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1/10. Treatment of cervical cord compression, caused by hereditary multiple exostosis, with laminoplasty: a case report.

    STUDY DESIGN: Case report. OBJECTIVES: Successful excision of the exostosis within the spinal canal. SUMMARY OF BACKGROUND DATA: Myelopathy caused by exostosis within the spinal canal developed in a 13-year-old boy with hereditary multiple exostosis. methods: Spinous process-splitting laminoplasty with an ultrasonic knife was performed to remove the mass and minimize the possibility of postlaminectomy kyphosis. RESULTS: The spinal canal exostosis with cervical cord compression was excised successfully with laminoplasty. After surgery there has been no recurrence of tumor, and the stability of the cervical spine has been preserved. CONCLUSION: This is the first report of laminoplasty as a useful surgical approach for intraspinal exostosis to prevent postoperative cervical instability.
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2/10. Tetraparesis due to exostotic osteochondroma at upper cervical cord in a patient with multiple exostoses-mental retardation syndrome (langer-giedion syndrome).

    STUDY DESIGN: Case report of a severe upper cervical cord compression and tetraparesis by a massive cervical exostotic osteochondroma in a patient with multiple exostoses-mental retardation syndrome (langer-giedion syndrome; LGS). OBJECTIVE: To describe this very rare pathological condition and the results of surgical intervention. SETTING: Gifu, japan. methods: A 23-year-old man was referred to our clinic because of progressing tetraparesis. He had previously been diagnosed with hereditary multiple exostoses and mental retardation. As he had not complained of any symptoms, his family only noticed the tetraparesis after advanced deterioration. His face possessed the pathognomic features of LGS. A postmyelogram CT scan demonstrated an exostotic mass arising from the left-side C2 pedicle with associated severe spinal cord compression. He was diagnosed with LGS. Hemilaminectomy on the left side and resection of the osteochondroma were performed. RESULTS: At 5 years postoperatively, a neurological examination showed the full return of all motor functions. The CT scan revealed no intracanalar recurrence of the tumor. CONCLUSION: In this case of severe tetraparesis due to cervical osteochondroma, decompression by hemilaminectomy provided excellent results. In patients with LGS and intracanalar osteochondroma, the neurological deficit may be masked by mental retardation. Hence, awareness of this pathological condition will help clinicians diagnose it at an early stage.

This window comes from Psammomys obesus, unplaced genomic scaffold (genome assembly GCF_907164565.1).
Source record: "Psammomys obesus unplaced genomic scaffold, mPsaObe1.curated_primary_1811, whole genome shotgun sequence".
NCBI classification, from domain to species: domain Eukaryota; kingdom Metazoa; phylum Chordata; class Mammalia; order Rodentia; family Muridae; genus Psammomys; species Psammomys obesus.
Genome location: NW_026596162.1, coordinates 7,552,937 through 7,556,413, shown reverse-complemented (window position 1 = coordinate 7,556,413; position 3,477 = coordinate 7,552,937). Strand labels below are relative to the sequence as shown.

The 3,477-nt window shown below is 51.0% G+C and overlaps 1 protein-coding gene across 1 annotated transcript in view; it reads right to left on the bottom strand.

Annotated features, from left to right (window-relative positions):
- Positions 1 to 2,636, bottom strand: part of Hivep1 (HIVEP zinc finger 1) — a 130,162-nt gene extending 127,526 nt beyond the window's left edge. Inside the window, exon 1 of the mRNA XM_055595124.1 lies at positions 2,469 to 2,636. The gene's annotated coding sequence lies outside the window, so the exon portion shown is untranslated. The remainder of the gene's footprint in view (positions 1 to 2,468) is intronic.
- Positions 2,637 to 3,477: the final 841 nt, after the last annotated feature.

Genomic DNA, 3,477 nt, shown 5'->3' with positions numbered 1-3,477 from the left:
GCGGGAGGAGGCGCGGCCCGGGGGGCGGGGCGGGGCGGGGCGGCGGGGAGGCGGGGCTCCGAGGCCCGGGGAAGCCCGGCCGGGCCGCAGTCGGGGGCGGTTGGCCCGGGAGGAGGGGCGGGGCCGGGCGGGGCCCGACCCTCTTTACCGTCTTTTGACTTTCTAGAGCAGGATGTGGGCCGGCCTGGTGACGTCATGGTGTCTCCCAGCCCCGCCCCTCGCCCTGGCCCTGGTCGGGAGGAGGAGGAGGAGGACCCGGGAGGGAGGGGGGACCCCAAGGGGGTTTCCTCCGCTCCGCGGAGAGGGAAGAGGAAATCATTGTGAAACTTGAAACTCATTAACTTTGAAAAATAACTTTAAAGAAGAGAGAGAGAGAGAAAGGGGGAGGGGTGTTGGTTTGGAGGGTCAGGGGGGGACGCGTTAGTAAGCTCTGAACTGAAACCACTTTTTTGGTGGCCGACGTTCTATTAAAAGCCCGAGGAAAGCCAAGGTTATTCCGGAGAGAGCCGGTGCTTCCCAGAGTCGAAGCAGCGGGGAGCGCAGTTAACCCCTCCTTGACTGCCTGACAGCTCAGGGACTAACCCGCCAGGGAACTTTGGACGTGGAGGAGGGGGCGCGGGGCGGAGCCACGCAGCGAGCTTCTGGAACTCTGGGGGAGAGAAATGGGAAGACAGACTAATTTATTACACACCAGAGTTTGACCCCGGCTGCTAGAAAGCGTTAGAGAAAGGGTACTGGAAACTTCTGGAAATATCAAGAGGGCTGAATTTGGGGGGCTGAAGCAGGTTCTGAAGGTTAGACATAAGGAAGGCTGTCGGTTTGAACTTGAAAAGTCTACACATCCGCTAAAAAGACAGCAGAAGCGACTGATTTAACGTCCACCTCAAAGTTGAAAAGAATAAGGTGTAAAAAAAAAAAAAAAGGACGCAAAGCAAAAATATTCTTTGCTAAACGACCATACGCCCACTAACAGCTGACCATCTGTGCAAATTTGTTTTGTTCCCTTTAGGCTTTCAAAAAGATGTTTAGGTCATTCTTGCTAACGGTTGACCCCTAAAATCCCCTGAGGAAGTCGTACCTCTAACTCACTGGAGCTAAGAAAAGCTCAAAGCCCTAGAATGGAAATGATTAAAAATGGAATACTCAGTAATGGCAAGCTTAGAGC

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3/10. Correction and lengthening for deformities of the forearm in multiple cartilaginous exostoses.